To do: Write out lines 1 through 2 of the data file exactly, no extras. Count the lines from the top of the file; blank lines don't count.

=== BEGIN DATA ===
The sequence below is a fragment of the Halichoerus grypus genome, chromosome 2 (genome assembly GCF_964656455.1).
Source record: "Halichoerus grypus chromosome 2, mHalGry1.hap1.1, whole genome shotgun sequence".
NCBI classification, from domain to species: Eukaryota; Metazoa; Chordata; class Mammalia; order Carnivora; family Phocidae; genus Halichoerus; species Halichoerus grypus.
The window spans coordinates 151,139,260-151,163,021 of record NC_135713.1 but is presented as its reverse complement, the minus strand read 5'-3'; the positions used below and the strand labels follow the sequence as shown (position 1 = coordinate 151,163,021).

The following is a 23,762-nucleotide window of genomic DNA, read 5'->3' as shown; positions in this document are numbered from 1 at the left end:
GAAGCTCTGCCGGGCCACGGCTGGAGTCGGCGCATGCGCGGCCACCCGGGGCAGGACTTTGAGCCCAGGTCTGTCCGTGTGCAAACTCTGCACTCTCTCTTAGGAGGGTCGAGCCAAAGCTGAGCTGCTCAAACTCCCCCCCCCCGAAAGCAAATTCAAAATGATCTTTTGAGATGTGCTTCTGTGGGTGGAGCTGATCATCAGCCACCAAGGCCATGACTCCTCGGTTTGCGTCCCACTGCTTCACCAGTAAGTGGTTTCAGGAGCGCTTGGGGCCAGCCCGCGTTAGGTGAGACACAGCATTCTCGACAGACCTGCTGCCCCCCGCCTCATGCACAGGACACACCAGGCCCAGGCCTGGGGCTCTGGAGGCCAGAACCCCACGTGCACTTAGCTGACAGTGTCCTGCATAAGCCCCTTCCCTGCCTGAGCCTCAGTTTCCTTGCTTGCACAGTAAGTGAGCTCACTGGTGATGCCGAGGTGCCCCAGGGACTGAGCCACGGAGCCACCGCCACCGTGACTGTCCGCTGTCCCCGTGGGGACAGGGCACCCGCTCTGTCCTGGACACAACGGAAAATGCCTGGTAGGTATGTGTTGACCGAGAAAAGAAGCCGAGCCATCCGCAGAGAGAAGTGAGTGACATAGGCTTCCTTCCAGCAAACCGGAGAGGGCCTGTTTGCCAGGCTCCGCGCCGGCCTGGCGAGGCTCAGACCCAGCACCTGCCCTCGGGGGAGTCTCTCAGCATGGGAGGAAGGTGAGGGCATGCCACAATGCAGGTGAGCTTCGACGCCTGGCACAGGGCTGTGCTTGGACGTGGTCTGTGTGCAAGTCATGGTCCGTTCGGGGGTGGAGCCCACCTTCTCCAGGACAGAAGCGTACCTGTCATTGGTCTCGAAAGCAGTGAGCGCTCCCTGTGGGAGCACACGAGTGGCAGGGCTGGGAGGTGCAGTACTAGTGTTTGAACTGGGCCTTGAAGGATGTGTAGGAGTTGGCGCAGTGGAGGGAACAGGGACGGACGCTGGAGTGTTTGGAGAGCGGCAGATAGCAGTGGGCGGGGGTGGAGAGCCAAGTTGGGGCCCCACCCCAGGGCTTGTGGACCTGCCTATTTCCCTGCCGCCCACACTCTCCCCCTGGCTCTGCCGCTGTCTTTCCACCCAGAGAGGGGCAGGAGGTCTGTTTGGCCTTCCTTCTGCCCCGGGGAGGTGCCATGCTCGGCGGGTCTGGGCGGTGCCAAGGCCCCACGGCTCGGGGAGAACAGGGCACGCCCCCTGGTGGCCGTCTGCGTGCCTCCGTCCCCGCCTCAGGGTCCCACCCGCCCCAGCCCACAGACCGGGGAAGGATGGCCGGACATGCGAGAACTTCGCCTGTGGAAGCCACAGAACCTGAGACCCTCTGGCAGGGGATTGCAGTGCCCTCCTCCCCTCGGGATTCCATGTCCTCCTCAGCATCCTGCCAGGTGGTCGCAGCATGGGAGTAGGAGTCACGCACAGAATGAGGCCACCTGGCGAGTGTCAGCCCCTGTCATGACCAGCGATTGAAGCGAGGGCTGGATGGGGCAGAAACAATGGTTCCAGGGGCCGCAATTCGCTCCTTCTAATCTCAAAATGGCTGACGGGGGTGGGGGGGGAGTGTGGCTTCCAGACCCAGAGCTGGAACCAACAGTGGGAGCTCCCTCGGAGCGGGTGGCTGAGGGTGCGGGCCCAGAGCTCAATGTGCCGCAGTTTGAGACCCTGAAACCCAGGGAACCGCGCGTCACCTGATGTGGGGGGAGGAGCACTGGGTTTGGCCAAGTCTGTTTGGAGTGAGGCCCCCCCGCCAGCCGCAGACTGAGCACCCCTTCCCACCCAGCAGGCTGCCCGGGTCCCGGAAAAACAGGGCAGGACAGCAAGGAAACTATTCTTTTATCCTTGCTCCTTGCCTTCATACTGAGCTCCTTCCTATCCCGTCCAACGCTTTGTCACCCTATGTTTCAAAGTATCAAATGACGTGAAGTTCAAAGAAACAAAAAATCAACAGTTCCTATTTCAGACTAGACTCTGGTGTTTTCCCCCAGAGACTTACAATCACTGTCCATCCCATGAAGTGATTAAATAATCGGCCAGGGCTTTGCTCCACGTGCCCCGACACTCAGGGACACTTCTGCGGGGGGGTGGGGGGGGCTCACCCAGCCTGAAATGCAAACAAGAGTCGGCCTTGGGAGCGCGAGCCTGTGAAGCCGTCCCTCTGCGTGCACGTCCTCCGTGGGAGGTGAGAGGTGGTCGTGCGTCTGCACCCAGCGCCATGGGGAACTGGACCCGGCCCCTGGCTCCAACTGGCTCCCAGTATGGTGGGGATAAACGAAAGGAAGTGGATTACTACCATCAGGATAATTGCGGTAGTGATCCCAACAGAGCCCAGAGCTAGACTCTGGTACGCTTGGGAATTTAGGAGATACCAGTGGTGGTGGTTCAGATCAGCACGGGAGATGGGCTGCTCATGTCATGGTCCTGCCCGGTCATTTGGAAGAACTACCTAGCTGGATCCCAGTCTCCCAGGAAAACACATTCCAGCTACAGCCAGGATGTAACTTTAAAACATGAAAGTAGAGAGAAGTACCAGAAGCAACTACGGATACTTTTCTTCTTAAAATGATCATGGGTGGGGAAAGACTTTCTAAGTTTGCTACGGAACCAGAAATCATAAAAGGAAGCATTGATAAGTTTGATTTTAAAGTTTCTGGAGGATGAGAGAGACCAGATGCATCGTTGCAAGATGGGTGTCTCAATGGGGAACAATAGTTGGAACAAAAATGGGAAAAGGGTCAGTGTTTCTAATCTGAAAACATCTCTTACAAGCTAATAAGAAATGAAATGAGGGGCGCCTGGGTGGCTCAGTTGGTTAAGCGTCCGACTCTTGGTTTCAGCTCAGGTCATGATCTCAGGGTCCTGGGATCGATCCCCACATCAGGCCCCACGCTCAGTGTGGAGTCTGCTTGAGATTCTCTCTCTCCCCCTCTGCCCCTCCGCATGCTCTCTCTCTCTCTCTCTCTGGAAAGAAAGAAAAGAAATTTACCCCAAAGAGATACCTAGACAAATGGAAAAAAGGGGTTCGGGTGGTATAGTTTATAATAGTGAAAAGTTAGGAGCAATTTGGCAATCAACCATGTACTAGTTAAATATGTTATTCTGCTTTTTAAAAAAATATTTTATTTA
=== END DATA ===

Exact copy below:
The sequence below is a fragment of the Halichoerus grypus genome, chromosome 2 (genome assembly GCF_964656455.1).
Source record: "Halichoerus grypus chromosome 2, mHalGry1.hap1.1, whole genome shotgun sequence".